"The ethnic map of Detroit is like a patchwork quilt," Helweg says. "There's the Greek population in Greektown and the Hungarians who settled in Delray, as well as the Russians, Poles, Italians and African Americans who developed their own communities within the city.

"Maintaining individual and group ethnicity is one of the most powerful forces influencing human behavior today," he says. "People live, die, fight and vote according to their identity."

A variety of scholars have been engaged to write the volumes on individual ethnic groups. Cousins co-authored "African Americans in Michigan" with Dr. Benjamin C. Wilson, director of WMU's Africana Studies program, and Dr. Lewis Walker, WMU professor emeritus of sociology. Other contributors include John P. Dulong, president of the Detroit chapter of the French Canadian Heritage Society of Michigan; Judith Levin Cantor, former editor of the journal Michigan Jewish History; Dr. Frances Trix, professor of anthropology at Wayne State University; and Dr. Larry ten Harmsel, WMU professor of English. Volumes on ethnic groups, including Italians, Hungarians, Asian Indians, Poles, the Dutch and Greeks are planned for release in the next year.

"This was a monumental project," Helweg says. "Piecing together the history of Michigan's ethnic groups was very hard to do and we are really just beginning to understand the multicultural make-up of this state."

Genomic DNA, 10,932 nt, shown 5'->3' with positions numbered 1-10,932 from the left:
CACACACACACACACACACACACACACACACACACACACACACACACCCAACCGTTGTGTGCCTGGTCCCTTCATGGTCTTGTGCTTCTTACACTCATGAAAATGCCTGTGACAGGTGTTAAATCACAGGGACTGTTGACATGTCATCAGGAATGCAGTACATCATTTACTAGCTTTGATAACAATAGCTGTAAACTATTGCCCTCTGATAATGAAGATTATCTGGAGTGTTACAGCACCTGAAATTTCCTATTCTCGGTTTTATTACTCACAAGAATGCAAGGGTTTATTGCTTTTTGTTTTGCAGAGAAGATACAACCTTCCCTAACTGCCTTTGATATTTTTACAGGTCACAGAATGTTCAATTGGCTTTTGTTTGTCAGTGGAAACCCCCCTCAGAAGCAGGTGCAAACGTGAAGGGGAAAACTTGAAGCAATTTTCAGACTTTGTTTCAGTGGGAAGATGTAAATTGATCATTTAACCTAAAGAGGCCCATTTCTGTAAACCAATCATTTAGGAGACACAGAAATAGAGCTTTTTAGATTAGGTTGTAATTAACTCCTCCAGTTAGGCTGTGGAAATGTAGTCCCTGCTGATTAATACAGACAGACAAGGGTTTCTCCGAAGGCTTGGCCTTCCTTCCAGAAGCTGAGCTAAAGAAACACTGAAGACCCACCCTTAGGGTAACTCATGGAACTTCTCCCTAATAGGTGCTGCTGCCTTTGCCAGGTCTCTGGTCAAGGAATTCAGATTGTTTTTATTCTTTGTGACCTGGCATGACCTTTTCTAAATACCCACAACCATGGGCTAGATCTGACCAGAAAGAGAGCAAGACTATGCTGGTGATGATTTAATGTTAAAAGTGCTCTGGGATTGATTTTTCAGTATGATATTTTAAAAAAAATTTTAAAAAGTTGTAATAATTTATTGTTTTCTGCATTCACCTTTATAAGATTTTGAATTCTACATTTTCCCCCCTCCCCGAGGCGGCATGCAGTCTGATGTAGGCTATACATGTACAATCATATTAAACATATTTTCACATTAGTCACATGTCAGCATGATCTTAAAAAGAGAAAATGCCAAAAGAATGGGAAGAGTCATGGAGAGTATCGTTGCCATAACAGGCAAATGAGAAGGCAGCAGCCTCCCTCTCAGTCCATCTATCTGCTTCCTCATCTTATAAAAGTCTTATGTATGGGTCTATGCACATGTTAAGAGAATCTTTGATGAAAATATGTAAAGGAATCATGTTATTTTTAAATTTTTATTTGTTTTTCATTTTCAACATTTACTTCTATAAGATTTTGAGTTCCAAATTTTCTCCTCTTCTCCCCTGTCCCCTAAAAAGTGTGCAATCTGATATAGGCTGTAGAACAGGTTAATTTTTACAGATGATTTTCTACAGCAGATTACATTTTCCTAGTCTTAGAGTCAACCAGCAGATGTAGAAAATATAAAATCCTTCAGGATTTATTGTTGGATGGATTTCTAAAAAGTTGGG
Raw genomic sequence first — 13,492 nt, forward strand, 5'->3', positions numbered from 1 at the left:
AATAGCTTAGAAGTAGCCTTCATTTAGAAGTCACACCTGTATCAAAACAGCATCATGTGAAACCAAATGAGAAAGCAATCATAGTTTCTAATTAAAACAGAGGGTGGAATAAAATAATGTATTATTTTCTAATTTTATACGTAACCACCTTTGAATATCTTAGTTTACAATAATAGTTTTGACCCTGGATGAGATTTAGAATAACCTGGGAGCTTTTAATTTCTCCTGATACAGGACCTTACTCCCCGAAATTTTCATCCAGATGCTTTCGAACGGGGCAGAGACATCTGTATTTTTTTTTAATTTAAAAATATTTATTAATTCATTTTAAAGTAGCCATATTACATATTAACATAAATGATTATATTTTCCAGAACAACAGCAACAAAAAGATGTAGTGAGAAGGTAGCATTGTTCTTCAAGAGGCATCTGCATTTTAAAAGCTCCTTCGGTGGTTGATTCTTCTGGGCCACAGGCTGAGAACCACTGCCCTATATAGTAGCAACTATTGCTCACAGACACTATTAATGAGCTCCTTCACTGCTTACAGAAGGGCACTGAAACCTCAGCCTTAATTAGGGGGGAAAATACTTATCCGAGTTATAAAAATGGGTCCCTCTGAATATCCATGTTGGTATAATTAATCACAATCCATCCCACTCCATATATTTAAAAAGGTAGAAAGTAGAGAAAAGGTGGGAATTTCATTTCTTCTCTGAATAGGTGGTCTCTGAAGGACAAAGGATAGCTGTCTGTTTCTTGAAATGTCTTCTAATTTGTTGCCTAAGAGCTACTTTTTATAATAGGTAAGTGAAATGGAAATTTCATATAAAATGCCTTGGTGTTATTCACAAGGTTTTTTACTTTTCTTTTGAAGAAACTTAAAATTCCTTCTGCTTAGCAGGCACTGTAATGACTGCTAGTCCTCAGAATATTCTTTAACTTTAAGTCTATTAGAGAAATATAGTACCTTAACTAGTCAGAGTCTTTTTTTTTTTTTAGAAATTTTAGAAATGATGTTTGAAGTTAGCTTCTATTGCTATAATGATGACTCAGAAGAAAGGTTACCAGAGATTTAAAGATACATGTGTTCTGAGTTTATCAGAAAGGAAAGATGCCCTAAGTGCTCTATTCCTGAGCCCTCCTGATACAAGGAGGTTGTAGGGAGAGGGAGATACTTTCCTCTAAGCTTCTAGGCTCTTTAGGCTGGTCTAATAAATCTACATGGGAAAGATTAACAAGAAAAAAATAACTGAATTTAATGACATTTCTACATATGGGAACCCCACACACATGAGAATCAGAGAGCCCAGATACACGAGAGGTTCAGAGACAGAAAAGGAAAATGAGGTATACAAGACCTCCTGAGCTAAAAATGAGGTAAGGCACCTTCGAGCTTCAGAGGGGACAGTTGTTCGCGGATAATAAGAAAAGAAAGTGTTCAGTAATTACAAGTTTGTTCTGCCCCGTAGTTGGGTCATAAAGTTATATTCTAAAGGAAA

A Michigan native who grew up in Watervliet, Helweg admits even he has learned much about Michigan's ethnic history.

"I didn't realize Germans played such a dominant role in the development of Michigan and that the lumber industry was such a mix of people," he says. "I also learned about an Irish resort on Lake Michigan I had never known about and that many African Americans were recruited to come to

Michigan as strikebreakers, which didn't get them off on a good footing here. The more I get into it, the more fascinating Michigan's ethnic history becomes."

And while German ethnicity is the most prevalent in Michigan now, Helweg says that is certain to change and cautions that those within the state will have to change as well.

"In the last five years, the immigration of Asians, especially of Asian Indians, has been tremendous," Helweg says. "But unlike immigrants in the past, these individuals are better educated and affluent. They also are not settling in enclaves but choosing to live in suburbs and assimilate into mainstream American culture.

"Michigan may be the most ethnically diverse state in the United States, and it is now going through momentous and sudden ethnic change," he says. "Changes are taking place rapidly and every institution has to be flexible and sensitive to the various ethnic populations if social unrest is to be avoided. Yet, the need to understand ethnic dynamics and develop suitable institutions and practices to deal with the new situations is being ignored in our educational institutions, work places and policy formulations."

The "Discovering the Peoples of Michigan" series is available through Michigan State University Press and is also being sold by Barnes and Noble Booksellers.

Media contact: Marie Lee, 616 387-8400, marie.lee@wmich.edu

Office of University Relations
Western Michigan University
1903 W Michigan Ave
Kalamazoo MI 49008-5433 USA
616 387-8400